Michigan rolls out new IPhone App so drivers can report potholes

NILES, Mich. -- The Michigan Transportation Team (MTT) rolled out a new IPhone App Thursday. The new App allows drivers to report potholes and other dangerous road conditions with a click of a button.

Michigan drivers can now snap a quick photo on their phones of dangerous potholes, streets and bridges in disrepair thanks to MTT, the largest transportation and infrastructure coalition in Michigan.

The driver that uploads the worse photo will be entered into a contest to win $500, the average cost of a pothole repair.

Steve Honeycutt lives in Michigan and says the roads are in really bad shape right now and will only get worse when winter comes.

"It can get pretty bad, especially when it starts to get cold," says Honeycutt.

Honeycutt sees the roads at thier worse when he is driving and when he is working. He is an auto mechanic and says he often has to fix the damage caused by potholes, one extra expense he says drivers do not need right now.

"Not only do we have to pay four bucks for gas, but we have to pay $500 to get our cars fixed."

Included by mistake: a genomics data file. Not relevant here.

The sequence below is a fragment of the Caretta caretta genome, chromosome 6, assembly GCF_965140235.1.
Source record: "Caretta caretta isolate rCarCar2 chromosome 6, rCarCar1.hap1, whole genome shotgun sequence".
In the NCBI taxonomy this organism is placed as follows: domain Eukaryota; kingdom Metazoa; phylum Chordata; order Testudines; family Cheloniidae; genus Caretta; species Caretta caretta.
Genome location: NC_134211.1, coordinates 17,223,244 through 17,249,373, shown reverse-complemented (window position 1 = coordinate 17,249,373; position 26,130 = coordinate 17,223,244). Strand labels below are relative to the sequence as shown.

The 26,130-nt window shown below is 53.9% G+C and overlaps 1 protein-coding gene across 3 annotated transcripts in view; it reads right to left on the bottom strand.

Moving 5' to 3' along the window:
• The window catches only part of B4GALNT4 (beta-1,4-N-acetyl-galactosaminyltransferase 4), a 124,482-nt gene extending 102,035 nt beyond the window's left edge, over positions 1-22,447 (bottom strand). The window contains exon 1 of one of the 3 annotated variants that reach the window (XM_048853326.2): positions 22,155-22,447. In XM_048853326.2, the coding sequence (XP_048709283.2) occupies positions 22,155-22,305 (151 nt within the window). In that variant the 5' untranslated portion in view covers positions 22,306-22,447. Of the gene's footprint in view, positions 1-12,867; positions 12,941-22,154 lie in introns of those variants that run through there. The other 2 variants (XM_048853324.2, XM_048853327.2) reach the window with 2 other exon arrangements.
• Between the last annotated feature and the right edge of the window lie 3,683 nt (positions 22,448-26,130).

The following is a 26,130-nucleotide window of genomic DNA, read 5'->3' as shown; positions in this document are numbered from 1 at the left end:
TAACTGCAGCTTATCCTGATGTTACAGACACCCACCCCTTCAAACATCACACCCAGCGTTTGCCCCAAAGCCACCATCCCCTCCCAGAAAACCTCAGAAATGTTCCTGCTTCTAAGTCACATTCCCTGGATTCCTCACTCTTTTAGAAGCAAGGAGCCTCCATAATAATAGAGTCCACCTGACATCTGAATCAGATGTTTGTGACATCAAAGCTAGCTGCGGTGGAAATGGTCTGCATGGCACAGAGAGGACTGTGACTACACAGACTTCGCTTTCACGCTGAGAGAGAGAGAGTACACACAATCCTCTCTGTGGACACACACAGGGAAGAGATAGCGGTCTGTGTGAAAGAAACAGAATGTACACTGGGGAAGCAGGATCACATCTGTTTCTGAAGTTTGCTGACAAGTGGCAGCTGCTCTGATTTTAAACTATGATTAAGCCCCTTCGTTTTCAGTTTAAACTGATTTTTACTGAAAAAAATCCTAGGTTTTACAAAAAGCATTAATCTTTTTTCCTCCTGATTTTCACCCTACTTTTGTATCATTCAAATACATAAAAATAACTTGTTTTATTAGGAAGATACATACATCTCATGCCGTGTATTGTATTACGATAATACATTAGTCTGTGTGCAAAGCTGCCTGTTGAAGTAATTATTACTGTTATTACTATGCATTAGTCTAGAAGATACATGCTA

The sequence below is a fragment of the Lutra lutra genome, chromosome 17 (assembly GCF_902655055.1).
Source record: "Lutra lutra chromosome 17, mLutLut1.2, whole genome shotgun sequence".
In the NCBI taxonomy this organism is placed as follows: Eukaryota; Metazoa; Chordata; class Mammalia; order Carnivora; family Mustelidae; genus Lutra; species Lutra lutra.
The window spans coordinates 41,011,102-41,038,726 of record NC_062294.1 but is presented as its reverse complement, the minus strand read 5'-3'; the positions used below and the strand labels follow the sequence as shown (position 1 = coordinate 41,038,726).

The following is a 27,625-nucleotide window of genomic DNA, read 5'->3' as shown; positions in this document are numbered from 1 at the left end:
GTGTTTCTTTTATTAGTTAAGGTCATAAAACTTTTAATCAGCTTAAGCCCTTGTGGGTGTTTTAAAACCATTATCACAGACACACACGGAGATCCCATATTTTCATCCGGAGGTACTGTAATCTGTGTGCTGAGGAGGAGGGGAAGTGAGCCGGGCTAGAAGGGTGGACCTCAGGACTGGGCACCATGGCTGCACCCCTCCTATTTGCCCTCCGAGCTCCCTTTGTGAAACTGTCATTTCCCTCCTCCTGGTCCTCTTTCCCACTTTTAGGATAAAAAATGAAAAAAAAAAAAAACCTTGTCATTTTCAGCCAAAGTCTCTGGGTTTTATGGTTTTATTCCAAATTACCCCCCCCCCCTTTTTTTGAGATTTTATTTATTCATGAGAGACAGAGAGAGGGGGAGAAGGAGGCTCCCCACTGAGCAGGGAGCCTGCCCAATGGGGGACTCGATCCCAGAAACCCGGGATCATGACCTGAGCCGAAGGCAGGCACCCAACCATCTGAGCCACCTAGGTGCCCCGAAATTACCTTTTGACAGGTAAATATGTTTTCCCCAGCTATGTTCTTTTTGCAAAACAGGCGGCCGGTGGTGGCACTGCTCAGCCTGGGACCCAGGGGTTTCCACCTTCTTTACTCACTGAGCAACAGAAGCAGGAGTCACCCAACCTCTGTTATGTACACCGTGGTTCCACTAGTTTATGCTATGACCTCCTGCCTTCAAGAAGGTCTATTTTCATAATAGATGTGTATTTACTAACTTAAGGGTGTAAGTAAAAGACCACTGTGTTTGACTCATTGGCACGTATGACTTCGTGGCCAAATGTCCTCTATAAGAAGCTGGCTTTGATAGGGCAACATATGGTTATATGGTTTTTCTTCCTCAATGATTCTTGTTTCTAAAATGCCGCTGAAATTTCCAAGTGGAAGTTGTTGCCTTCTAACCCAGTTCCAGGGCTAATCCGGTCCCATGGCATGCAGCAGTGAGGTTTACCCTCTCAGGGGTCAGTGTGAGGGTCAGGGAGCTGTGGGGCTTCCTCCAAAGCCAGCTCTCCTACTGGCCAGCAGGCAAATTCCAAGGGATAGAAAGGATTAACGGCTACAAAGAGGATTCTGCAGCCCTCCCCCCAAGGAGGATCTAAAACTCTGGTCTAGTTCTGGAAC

The Michigan Transportation Team, the creators of the new App, says the App is meant to put a spotlight on the state's need to fix up its roads.

The group has the stats to back it up too. According to a report released earlier this year by the Michigan Transportation Asset Management Council, 35 percent of Michigan roads are in poor condition and qualify for federal money.

The report said that 46 percent of residential streets and county roads, which are non-federal aid roads, were in poor condition as well. Also, nearly one-third of Michigan's bridges were deemed structurally deficient last year.

 Although disappointed by the numbers, Michigan drivers say they understand those numbers have a lot to do with the state's budget crisis.

 "I know right now that Michigan is pretty broke and I think they are doing the best they can with the little money they have, so I do think the App would be a good idea," says Lynn Ham.

 However, drivers say the new App is only good if it produces results and finally gets some of their local roads fixed up.

 "Five hundred dollars can do a person a lot of good and submitting these pictures of these potholes might get something done," says Honeycutt.

 For those looking to cash in on the $500 prize, photos of the worst potholes, streets and bridges must be submitted no later than 5 p.m. on November 21st. Five finalists will then be chosen by MTT officials and a winner will be select on November 30th.

 Michigan residents who do not own an iPhone and wish to participate can send their pictures to:[email protected]


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